Tattooing Laboratory Animals
Commonly used permanent identification methods for small rodents include ear tagging, ear notching, transponder implantation, and toe clipping. Each of these can be problematic in some circumstances.
Ear tagging and ear notching are not always reliably permanent. Ear tags, if not properly sterilized and placed, can cause irritation to the ear pinna and be pulled out. Ear notching uses a numbering code system that is limited to a maximum of three hundred and ninety-nine. Also, when animals fight, the ear can be ripped resulting in a loss of the tag or disruption of the pattern. Even excessive grooming can cause the pattern to be illegible or the tag to be removed. Also, these methods cannot be used on altricial neonates because their ears are still developing and are, therefore, too small.
Transponders are expensive and cannot be used on some very young animals because they are too big relative to the size of the animal. They can also be expensive when working with large numbers of animals that are kept for a short period of time.
Historically the solution to the identification of altricial neonates was to toe clip. This involves the removal of the first bone of certain toes. The Guide for the Care and Use of Laboratory Animals limits its use and states, “Toe-clipping, as a method of identification of small rodents, should be used only when no other individual identification method is feasible and should be performed only on altricial neonates”.
An alternative to all of the above identification methods is toe tattooing. Toe tattooing is a reliable and permanent identification method. Small rodents can be tattooed at any age. The toe tattooing procedure is easily taught to researchers, technicians, and animal care staff, with very good results. With the introduction of toe tattooing, toe clipping may be rendered obsolete.
Materials & Methods
Toe tattooing is accomplished with simple tools and requires only minimal practice.
The tools include: a sterile Goldenrod Animal Lancet, tattoo paste (green is recommended for any skin color), something suitable to hold a dab of the paste, alcohol wipes, wipes/gauze, and a restrainer for older animals.
Pre-weaned pups can often be cupped in the hand. If working in a hood and using a sterilent, steps should be taken to minimize exposure to the pup’s skin. Older animals are put in a restrainer. The method of restraint will depend on the age and species of rodent.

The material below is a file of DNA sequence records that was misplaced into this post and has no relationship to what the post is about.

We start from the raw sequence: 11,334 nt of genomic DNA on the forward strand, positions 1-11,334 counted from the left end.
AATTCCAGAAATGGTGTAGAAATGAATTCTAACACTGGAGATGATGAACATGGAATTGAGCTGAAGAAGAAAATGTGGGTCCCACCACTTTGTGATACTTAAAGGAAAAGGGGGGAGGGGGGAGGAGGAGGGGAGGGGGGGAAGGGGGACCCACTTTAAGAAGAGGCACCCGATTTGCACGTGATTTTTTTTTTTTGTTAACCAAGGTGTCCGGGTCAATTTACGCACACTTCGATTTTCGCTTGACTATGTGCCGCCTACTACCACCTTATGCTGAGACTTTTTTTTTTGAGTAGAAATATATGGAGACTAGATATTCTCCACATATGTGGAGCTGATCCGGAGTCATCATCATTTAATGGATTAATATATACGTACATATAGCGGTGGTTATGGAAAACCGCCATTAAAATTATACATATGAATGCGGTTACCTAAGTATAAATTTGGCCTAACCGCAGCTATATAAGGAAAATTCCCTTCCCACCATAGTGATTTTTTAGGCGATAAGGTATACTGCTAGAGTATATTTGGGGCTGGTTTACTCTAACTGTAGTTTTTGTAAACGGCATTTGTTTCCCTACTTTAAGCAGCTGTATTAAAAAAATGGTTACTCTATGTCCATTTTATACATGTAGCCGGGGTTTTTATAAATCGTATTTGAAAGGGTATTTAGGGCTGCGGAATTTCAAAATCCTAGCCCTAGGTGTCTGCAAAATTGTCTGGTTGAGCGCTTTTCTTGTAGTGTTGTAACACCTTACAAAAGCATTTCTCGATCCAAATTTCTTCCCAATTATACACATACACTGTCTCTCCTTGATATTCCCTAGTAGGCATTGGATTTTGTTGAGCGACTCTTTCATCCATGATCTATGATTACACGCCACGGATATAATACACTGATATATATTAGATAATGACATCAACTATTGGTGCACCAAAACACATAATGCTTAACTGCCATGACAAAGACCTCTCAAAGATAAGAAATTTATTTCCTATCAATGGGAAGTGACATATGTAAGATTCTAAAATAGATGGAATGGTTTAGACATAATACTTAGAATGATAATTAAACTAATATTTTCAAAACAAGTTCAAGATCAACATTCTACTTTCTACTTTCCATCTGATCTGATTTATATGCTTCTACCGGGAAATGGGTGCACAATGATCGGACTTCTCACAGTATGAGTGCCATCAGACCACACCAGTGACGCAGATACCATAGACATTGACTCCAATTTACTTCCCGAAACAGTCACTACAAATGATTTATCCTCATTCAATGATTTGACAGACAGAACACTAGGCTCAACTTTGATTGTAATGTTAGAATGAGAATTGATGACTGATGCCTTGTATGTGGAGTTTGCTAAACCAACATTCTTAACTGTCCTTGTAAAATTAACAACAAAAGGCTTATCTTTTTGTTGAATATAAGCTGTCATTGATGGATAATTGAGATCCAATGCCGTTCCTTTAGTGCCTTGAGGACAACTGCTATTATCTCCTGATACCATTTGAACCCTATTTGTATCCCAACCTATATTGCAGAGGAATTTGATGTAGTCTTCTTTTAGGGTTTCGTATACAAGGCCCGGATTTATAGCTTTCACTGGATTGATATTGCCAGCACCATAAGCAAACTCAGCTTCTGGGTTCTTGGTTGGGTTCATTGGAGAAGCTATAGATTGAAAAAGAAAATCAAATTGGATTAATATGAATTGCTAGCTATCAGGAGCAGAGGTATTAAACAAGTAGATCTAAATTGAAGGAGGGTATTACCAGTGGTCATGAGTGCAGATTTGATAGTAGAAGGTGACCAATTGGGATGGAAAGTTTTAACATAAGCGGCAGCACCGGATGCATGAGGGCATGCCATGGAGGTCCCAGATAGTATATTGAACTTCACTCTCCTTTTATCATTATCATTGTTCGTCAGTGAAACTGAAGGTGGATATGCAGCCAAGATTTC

First, the work area is prepared and the materials are set up.
The animal is restrained to expose the chosen toe or toes for tattooing.
Pups that are restrained may wiggle but no vocalization is observed.
Adult restraint is brief and well tolerated.
The toe needs to have something solid behind it preventing the toe from just bending out of the way.
Be careful not to over-twist the leg when positioning the foot.
The Goldenrod Animal Lancet tip is dipped in the tattoo paste, only use a small amount of paste. Too much paste will make a mess. Please note that MEDIpoint does not sell tattoo paste but it can be obtained from companies that can be found by searching Google for “Tattoo Paste.”
The desired toe is poked with the Goldenrod lancet. The skin must be punctured to introduce the paste into the skin leaving a mark.
Poke the same spot 3 times to insure proper penetration (Avoid poking so deep that the toe bleeds, this can result in a fainter tattoo).
The spot is then gently wiped with an alcohol pad to remove the excess paste.
Do not try to clean off all the paste.
The animal can then be returned to its cage.
When nursing pups are tattooed consider also tattooing the mother. This might make the tattoo paste on the pups less upsetting to the mother.
The method for teaching this technique starts with an instructor demonstration followed by the student performing the procedure under observation. Supervision is maintained until the instructor is confident of the student’s ability to perform the procedure. This usually takes one training session.
Toe tattooing can be used as a reliable back-up to ear tagging or ear notching. It is also significantly less expensive than installing transponders. Toe tattooing is an excellent replacement for toe clipping because it is less invasive and uses the same coding system. As a result, transitioning from clipping to tattooing does not disrupt record keeping.
When first learning the procedure it is best to tattoo the animals one day and verify that the tattoos are clearly visible the next day. Re-tattoo any dots that are faint or not visible. Re-tattooing is usually only needed when initially learning the procedure. A tattoo dot that is visible the day after tattooing will remain for the life of the animal.
When tattooing altricial neonates a very small amount of paste is introduced into the skin, as a result darkening the tattoo at weaning maybe helpful. If taking tissue, be sure to confirm that the tattoo is visible before collecting the tissue.
TOE TATTOOING: MOUSE “A”
IMMEDIATE POST TATTOO: MOUSE “A”
DOUBLE TOE TATTOO: MOUSE “B”
15 WEEK POST TATTOO: MOUSE “B”
MEDIpoint would like to thank the following people for developing this tattooing technique for identifying laboratory animals.
Patricia Karavedas-Matos, Nadia Desir and Kinta J. Diven BS, RLATG